When it comes to helping with hurricane relief in the Caribbean (and beyond) Performance Team’s Miami facility is often in a category all by itself.
As a longtime resident of Miami, Performance Team’s Manuel “Manny” Pappaterra is no stranger to the effects of hurricanes.
But lately he and his South Florida co-workers have been rubbing elbows with these devastating storms and other calamities for a very different reason.
“Whenever disasters hit the Caribbean or Central America, our area is often the best launching point for relief supplies,” he said. “So if we’re not being hit by the hurricane or other event in question ourselves, we need to be ready to rapidly support immediate international relief efforts in any way we can.”
Pappaterra doesn’t exaggerate.
Since first being asked to help by ALAN following the Ecuador earthquake in April 2016, his company’s Miami facility has helped various organizations deliver vital humanitarian aid by providing donated warehousing space and services. As a result, it has found itself at the center of several life-changing efforts, including key cargo flights or sailings organized by Airlink and/or LIFT Non-Profit Logistics that supplied:
- 175,000 pounds (105 pallets) worth of food aid, cholera treatment and medical supplies to Haiti after 2016’s Hurricane Matthew
- $1.4 million worth medical supplies and other pharmaceuticals to citizens of Ecuador after a 7.8 Richter-scale earth quake struck there in 2016
- 21 pallets (4000+) worth of tarps to assist with short-term shelter throughout Puerto Rico and the British Virgin Islands after Hurricanes Maria and Irma in 2017
“Essentially, we receive incoming supplies from all over the United States,” he said, adding that these last-minute shipments usually arrive within a few days and typically occupy less than 6,000 square feet. “Then we consolidate them, provide value-added services like shrink-wrapping and labeling, and release them to the outgoing airport or port so they can be shipped to impacted areas. It hasn’t required a lot of time, effort or space on our part. But even if it did, I know I speak for all of us at the company when I say it would be completely worth it.”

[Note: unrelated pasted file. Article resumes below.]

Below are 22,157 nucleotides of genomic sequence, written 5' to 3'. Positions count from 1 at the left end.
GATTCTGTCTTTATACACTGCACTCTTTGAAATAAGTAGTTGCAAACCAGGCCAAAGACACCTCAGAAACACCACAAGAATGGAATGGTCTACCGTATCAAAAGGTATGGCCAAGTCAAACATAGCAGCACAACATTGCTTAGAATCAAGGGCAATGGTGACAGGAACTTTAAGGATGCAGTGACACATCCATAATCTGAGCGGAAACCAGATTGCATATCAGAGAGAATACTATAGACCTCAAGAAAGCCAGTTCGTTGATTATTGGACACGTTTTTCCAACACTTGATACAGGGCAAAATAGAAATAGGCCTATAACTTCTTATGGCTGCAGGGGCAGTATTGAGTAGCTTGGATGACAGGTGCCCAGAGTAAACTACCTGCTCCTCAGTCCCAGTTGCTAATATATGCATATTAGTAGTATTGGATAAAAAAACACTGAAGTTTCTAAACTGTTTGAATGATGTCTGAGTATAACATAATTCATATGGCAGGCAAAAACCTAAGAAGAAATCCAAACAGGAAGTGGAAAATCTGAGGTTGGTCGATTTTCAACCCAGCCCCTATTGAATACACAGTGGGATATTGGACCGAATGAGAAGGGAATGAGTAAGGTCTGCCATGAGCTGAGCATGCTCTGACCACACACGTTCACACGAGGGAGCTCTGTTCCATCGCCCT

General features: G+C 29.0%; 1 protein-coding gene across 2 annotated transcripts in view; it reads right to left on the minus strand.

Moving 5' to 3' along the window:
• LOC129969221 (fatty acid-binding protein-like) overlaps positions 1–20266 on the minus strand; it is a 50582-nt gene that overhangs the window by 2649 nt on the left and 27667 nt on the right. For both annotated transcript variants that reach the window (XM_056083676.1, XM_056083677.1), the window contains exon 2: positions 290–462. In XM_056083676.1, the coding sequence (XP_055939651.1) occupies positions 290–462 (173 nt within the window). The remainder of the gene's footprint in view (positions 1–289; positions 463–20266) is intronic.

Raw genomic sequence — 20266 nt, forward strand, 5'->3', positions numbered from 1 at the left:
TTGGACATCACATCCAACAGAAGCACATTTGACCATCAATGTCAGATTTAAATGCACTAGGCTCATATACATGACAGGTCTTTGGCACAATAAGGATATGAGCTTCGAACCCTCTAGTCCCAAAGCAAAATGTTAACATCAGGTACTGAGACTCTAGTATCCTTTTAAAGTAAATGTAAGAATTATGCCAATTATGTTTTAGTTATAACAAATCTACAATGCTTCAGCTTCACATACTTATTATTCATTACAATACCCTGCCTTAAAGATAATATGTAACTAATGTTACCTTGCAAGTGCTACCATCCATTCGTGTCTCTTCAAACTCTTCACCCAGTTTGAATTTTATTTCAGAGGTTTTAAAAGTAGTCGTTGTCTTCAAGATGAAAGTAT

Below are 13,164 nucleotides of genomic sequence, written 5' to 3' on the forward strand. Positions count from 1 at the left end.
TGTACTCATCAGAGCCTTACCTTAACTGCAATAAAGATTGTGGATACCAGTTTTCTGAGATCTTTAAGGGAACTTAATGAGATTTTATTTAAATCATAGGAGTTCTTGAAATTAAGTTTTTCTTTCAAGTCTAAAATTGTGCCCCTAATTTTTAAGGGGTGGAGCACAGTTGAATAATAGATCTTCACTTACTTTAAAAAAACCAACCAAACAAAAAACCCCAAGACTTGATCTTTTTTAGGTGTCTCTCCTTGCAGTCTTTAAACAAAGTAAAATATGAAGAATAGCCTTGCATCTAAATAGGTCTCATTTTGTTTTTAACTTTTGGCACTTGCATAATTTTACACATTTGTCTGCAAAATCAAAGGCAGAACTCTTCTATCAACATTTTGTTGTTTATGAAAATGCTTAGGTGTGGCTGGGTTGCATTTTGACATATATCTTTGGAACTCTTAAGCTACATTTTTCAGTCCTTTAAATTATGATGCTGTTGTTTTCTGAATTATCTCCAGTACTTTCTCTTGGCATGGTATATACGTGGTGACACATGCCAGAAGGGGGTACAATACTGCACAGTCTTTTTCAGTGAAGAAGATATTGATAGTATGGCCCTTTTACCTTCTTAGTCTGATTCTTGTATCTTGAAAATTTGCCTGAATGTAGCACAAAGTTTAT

It’s certainly worth a lot to the people on the other end – and to the players who are coordinating these shipments.
“There are many layers that go into a relief flight, so it’s crucial to have a good partner on the ground who can help us pre-position cargo in a timely and reliable fashion,” said Airlink’s Stephanie Austin. This is especially true since Airlink flights are typically among the first to reach survivors, many of whom are in dire need of things like the water purification devices, generators and antibiotics these flights carry.
LIFT’s Michael Rettig agrees: “Having a warehousing partner in an outgoing humanitarian shipment’s city always makes our lives easier. Whether it’s making sure that airway bills match up or helping to configure cargo so it will properly fit the contours of an outgoing plane, it’s often the not-so-little things that these partners do that can either make or break the success of that shipment. We appreciate Performance Team’s willingness to help so readily and so often, and we appreciate ALAN for getting them involved.”
Today, the Performance Team Miami facility has said yes to ALAN’s requests to assist with Caribbean and Latin American relief shipments so frequently that even those who are closest to these shipments have probably lost count. But that’s completely okay with Pappaterra – and his employer.
“Many of us have felt the fury of a hurricane or earthquake ourselves. We’ve also known people who are affected by them,” he said. “As a result we understand just how profoundly a hurricane can impact an operation and that people on the ground need immediate air as soon as possible, and we’re glad to be working with a corporate team that doesn’t think twice about agreeing to lend a helping hand.”
“It has added a whole new level of meaning to the work that we do.”